Sara Emerson is a classical singer living in Kalamazoo who grew up idolizing Dolly Parton and singing in front of anyone who would listen.
She went to Interlochen Arts Academy for high school, earned a bachelor’s degree in voice performance from the University of Michigan, and holds a master’s degree in music from Bowling Green State University, in Ohio. She made her international recital debut in Paris, regularly performs solo recitals throughout the Midwest, placed first in the Opera Idol Competition in 2015, and has sung at Carnegie Hall.
So why does 36-year-old Emerson relate to the nervousness of one of her young students, a private voice client whom she’s currently teaching to improvise?
“Part of being a classically trained singer and going to conservatory is to be perfect at what you do,” Emerson says.
But who wants to be perfect all the time? Not Emerson, a lyric soprano with a head full of curls and a big laugh she lets loose with regularity. A baby grand piano takes up most of her dining room in Kalamazoo’s Hillcrest neighborhood, and her 1-year-old son, Jameson, attends the lessons she teaches in her home. He imitates her high notes, leads students in stretches, does vocal warm-ups, and claps at the end of each song.
Emerson says that, as opposed to other musical genres like jazz and rock, where mistakes can be incorporated into a performance and improvising is accepted, classical music requires singers to sing exactly what’s on the page. The demand for that kind of perfection can feel constricting sometimes. Other musicians, she says, can “be freer and just go for it.”
She’s trying to instill that kind of intrepid spirit now in her student, who finds improvising scary, but as Emerson discusses different approaches to musical genres, she may also be healing an old wound.
In high school in Traverse City, where she grew up as the oldest of four kids, Emerson was refused admittance to the school’s top choir, a group she revered. Labeled an “opera singer,” Emerson was told her voice wasn’t the kind the choir was looking for.
Disappointed, she was inspired to apply to the prestigious Interlochen Arts Academy and was admitted, earning enough scholarship money to match the amount her parents said they could pay, with $50 left over.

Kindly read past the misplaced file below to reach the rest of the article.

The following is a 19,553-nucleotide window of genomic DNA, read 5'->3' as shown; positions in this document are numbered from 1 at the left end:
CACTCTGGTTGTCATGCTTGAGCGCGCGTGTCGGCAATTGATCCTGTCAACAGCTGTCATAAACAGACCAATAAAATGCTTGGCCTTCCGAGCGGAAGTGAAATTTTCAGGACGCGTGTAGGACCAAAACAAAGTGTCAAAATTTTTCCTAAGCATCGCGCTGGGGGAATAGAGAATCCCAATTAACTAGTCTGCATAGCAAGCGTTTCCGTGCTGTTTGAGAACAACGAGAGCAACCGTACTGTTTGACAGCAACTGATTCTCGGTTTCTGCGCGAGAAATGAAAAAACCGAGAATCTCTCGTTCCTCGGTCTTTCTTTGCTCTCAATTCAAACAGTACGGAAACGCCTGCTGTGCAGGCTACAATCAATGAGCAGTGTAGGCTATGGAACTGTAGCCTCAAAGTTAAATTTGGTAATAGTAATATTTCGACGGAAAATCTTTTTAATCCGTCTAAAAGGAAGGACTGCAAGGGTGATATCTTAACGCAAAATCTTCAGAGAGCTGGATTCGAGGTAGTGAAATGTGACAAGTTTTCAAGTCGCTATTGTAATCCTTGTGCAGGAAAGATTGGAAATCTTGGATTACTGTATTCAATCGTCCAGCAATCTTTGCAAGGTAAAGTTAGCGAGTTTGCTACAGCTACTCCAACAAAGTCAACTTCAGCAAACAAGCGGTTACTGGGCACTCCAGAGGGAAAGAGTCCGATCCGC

Getting almost exactly the amount of scholarship money she needed was “goose-bumpy,” Emerson says, and going to the school changed her life, paving the way for her career as a successful performer.
Emerson, who settled in Kalamazoo with her husband, Mike McGarvey, a social worker, runs a busy private voice studio in Kalamazoo where she teaches a wide range of students, from schoolchildren to budding musicians to retired adults. She tailors each lesson to the student’s needs, sticking with technical approaches or drifting to imagistic language, depending on what resonates.
Coming into her own
She credits her ability to relax and trust herself to her development as a piano player at Trinity Lutheran Church, where she directs the children’s choir. She thinks of herself as a singer, not a pianist, but when the pastor there asked her to play piano for Wednesday services in 2013, she decided to take what she knew and just dive in.
“Piano made me come into my own as an artist,” she says. Instead of being “just” a classical musician, learning to improvise on the piano expanded Emerson’s comfort zone. Now she passes on those skills —how to try new things, how to get comfortable with mistakes — to her students.
Emerson also excels at bringing the music she loves to the whole community. She put on a children’s program called “Lullabies Around the World” last summer at the Kalamazoo Public Library, singing songs from her recently released first album, Lullabies. She donned a hot-pink gown and dangly diamond earrings for her winter “Opera Babies” recital at the Kalamazoo Public Library’s Oshtemo branch, where kids and their families stared agog at the power coming out of one person’s mouth.
“When I was a kid, my parents couldn’t shut me up,” Emerson jokes, noting that, in fact, her parents have always been deeply supportive of her career as the only professional musician in her family. Her father loved opera music, and her family had an eclectic group of records when she was growing up.
She sang onstage for the first time as a 3-year-old, volunteering to sing “This Land Is Your Land” — both verses — at a church picnic in downtown Detroit.
She went into classical music because she thought it would make her unique, she admits with a laugh, but found there are many more singers than opportunities, especially in the U.S., where audiences for opera productions are shrinking as their audiences become older.
Auditioning in that environment is a lot of pressure, but she doesn’t let it stop her. “You go in and you sing your best,” she says.
As a result, Emerson has landed roles in operas at the Metropolitan International Music Festival in New York City, the Connecticut Lyric Opera and the Asheville (North Carolina) Lyric Opera. She has also given concerts in Austria and at Carnegie Hall. Heady stuff, for sure, but she admits she was somewhat unfazed by singing at Carnegie Hall in 2010. She realized it was “just a place.”
“It was wonderful, but it wasn’t my end-all, be-all,” she says.
It’s all about the music
Not many of us get the chance to find out that Carnegie Hall doesn’t bowl us over, but Emerson — who loves solo recitals — says each performance she gives is her happiest.
She may have heady credentials as a performer but singing itself brings her the most freedom. “Some people — at opera programs specifically — are die-hard about the dramatics and costuming of a role,” she says. Then she waves her hand. “Just give me the music. That’s really what I like.”